Because of our role in this issue, Berry believes that protests and government action are not enough. “We can see how superficial and foolish we would be to think that we could correct what is wrong merely by tinkering with the institutional machinery. The changes required are fundamental changes in the way we are living.”
This is hardly the beginning of the solution, though. Instead, there is an additional problem which must be addressed prior to the Environment, that being the state of private and social life in society. It is at this point in the essay that Berry really begins to shine. He says, “We have delegated all our vital functions and responsibilities to salesmen and agents and bureaus and experts of all sorts. We cannot feed or clothe ourselves, or entertain ourselves, or communicate with each other, or be charitable or neighborly or loving, or even respect ourselves, without recourse to a merchant or a corporation or a public-service organization or an agency of the government or a style-setter or an expert. Most of us cannot think of dissenting from the opinions or the actions of one organization without first forming a new organization.” Moreover, people’s motive for action is not one of genuine concern, but “the consumer’s anxiety that he is missing out on what is ‘in’…”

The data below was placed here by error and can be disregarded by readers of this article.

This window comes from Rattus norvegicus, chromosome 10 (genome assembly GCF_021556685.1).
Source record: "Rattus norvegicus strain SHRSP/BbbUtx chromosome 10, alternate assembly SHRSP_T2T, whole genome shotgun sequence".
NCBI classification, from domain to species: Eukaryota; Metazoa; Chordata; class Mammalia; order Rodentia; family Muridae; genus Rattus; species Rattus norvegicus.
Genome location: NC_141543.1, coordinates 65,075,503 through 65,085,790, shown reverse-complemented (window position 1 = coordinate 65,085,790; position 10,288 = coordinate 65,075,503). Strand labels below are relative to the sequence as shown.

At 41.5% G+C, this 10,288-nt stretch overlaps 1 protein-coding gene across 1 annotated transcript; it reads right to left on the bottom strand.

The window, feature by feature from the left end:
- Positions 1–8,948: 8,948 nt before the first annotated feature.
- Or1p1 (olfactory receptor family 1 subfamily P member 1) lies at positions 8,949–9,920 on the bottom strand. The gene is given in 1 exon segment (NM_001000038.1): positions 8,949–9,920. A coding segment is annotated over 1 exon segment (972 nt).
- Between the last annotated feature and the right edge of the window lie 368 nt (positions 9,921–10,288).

Corporations make our clothes and food. Corporations produce movies and television shows and video games for us to consume. Corporations provide the means through which we communicate with others, whether that be social media, the internet, computers, or the smartphone. Non-profits and government agencies serve other people and give them money and goods. The government cleans the street and the sidewalks. We speak to each other less, entertain one another less personally, outsource all our needs to either a government or corporation, and rely on charities and the government to care for others while we do nothing. Our very senses have been outsourced. You do not use your voice to speak. You use Twitter, TikTok, Instagram, or Snapchat. You do not use your eyes to see directly. You see through a screen. You do not hear from the source. You hear from a device. “In this state of total consumerism – which is to say a state of helpless dependence on things and services and ideas and motives that we have forgotten how to provide ourselves – all meaningful contact between ourselves and the earth is broken.”
My favorite part of the essay comes next, as Berry speaks on the type of individual produced by society, and the danger of a world populated by such individuals. He says: